Tuesday, 31 March 2009
Sunday, 29 March 2009
His philosophy, some of which must have rubbed off on his listeners in the 1940s and 1950s, can be seen in this speech. Over sixty years on, none of his concerns have been satisfactorily disposed of, although it must have seemed, in those more optimistic days as the Second World War was turning, that a better world was being created.
Blogs were added (rather tardily, some might think) to the Orwell Prize roster last year. The People's Republic of Mortimer tops the 2009 shortlist. It seems that this is on alphabetic grounds, but if there is any justice Alix Mortimer should be on the winners' rostrum at least, when the judging is over. For me, at least three of the blogs should be ruled out straight away as being part of institutions. Orwell was always an outsider, and always personal. He may not have approved of Alix's rococo prose*, but he would certainly have approved the power and conviction of her writing. There does seem to be a high regard for liberal democracy at present, helped by Vince Cable's persona and our MPs' standing apart from the general allowance-claiming culture, which may work in her favour. (We'd better make the most of it; when the date of the general election looms, the big money and the big media will swing behind the conservative parties.)
Later: I see Chris Dillow has struck a sour note.
* For those who didn't catch the reference in my comment to the Mortimer blog, it was to Orwell's "Politics and the English language". Personally, I love both simple and ornate, multi-layered, writing. It's the in-between which bores me.
Devotees of classic Hollywood will know of the movie, "Mr Smith Goes to Washington", in which James Stewart stars as "a naive man [who] is appointed to fill a vacancy in the US Senate. His plans promptly collide with political corruption, but he doesn't back down", to quote from the Internet Movie Database.
Seventy years on, and in an older, tired, democracy, the consort of the Home Secretary and her parliamentary aide made use of her allowance to obtain blue movies, as the Mail on Sunday reports, in her official second home.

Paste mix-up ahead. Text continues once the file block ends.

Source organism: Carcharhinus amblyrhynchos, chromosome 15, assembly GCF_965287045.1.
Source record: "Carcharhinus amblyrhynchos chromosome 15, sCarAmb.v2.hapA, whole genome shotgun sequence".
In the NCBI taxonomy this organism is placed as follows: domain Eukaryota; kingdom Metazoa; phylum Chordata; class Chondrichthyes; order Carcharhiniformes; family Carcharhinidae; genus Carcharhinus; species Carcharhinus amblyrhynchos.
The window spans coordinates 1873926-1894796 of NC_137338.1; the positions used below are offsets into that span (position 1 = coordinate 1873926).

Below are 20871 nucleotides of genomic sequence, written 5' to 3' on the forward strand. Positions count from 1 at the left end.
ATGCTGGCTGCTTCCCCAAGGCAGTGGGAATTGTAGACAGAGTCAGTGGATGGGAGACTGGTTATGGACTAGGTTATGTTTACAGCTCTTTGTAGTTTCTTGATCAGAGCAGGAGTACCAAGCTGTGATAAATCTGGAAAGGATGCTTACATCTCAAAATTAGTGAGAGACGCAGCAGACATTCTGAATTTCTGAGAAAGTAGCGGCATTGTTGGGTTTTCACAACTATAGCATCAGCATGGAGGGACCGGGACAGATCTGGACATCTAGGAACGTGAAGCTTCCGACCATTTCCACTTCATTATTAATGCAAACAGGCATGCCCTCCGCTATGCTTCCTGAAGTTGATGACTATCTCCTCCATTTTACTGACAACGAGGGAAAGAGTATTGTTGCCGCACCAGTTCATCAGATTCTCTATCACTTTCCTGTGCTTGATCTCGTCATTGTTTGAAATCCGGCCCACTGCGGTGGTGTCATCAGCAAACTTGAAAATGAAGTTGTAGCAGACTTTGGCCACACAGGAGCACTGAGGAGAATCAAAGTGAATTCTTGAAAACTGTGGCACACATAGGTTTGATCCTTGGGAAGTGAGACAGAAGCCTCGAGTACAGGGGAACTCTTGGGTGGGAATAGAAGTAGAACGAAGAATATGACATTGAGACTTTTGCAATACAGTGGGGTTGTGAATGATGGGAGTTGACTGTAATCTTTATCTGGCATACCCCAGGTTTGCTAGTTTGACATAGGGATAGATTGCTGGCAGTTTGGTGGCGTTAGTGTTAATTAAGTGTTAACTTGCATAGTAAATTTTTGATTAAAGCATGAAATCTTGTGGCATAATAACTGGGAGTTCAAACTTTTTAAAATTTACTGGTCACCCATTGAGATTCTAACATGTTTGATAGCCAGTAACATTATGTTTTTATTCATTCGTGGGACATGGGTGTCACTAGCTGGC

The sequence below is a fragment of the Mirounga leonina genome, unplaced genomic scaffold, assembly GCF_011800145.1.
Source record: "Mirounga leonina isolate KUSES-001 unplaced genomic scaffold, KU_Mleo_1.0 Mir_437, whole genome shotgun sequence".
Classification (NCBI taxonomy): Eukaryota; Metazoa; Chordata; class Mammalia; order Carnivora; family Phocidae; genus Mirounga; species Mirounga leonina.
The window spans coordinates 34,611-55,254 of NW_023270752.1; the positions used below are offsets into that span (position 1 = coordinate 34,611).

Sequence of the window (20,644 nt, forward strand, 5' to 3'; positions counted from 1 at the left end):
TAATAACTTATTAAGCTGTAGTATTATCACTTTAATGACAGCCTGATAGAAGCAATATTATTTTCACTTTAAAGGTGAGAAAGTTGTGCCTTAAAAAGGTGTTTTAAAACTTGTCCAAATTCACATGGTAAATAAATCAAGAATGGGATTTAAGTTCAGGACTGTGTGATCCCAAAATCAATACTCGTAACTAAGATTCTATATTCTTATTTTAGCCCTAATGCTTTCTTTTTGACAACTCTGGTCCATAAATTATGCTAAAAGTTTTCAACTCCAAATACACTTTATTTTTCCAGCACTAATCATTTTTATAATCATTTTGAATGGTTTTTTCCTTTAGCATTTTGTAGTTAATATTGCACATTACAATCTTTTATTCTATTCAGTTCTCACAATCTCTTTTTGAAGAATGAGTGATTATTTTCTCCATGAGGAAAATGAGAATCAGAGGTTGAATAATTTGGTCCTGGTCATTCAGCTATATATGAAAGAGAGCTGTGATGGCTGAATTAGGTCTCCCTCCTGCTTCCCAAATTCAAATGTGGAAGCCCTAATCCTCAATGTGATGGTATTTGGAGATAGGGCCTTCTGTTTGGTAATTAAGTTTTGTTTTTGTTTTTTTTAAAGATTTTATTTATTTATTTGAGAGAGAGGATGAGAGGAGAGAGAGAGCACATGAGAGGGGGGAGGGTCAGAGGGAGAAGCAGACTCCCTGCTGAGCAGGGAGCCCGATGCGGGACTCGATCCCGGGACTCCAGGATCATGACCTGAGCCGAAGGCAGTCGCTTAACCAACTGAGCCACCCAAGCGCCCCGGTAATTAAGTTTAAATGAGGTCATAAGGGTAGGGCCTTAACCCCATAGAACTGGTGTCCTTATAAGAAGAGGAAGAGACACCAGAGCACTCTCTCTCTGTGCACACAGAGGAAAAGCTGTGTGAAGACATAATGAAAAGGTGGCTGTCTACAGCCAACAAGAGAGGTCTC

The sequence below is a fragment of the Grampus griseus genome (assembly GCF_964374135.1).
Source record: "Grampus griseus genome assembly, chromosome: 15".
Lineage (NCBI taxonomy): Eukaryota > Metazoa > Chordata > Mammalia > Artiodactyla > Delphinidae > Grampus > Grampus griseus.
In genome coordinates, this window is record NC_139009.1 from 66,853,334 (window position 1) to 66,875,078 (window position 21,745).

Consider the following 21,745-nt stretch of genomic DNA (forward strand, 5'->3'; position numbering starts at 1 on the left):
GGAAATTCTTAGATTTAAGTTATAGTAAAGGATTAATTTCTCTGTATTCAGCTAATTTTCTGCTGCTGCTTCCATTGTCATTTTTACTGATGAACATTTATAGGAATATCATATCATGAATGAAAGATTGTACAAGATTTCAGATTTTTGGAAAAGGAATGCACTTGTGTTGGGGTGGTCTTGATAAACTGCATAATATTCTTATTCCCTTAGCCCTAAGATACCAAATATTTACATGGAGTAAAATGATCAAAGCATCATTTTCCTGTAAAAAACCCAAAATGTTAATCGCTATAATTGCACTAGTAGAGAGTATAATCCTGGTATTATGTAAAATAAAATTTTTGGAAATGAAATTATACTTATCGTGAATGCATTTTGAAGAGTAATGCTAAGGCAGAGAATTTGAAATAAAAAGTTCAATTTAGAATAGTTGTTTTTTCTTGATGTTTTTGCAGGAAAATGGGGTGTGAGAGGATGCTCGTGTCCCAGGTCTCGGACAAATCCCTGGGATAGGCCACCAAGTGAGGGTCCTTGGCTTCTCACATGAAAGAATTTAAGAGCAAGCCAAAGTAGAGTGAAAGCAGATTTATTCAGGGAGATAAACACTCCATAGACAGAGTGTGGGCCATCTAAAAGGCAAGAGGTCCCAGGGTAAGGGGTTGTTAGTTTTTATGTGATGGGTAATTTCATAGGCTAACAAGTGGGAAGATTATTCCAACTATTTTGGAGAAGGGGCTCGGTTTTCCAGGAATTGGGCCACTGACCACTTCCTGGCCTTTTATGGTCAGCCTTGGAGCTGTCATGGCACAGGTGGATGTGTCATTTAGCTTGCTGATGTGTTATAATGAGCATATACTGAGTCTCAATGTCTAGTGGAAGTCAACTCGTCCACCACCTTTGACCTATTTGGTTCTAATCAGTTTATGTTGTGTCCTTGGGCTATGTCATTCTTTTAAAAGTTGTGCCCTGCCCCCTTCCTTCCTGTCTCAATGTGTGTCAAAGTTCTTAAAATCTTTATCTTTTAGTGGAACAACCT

Thursday, 26 March 2009
"Many civilisations rather like rats. In India, the rat is the vehicle of Lord Ganesh, while at Rajastan's famous Karni Mata Temple, some 20,000 rats can be found. Many Hindus travel great distances to pay their respects to the kabbas, or holy animals, that guard the shrine, believing them to be reincarnations of the deity's tribespeople. In China, the rat is one of the 12 members of the animal zodiac. People lucky enough to be born in the year of the rat are said to qualities of creativity, honesty, generosity and ambition."
Its Linnaean moniker is misleading, by the way; the brown rat originated in Asia.
In the last few years, the implications have begun to dawn on people generally. Now there is news from David Peter that MPs have thwarted the latest attempt at warehousing by Jack Straw at the Home Office.
Wednesday, 25 March 2009
If it were a straight choice between badgers and Welsh farming, I would reluctantly come down on the side of eliminating badgers. But I do not believe it is a straight choice. Moreover, there is no mention in the report of the four-year programme recently announced for Pembrokeshire of control of the other carriers of TB, especially the cattle.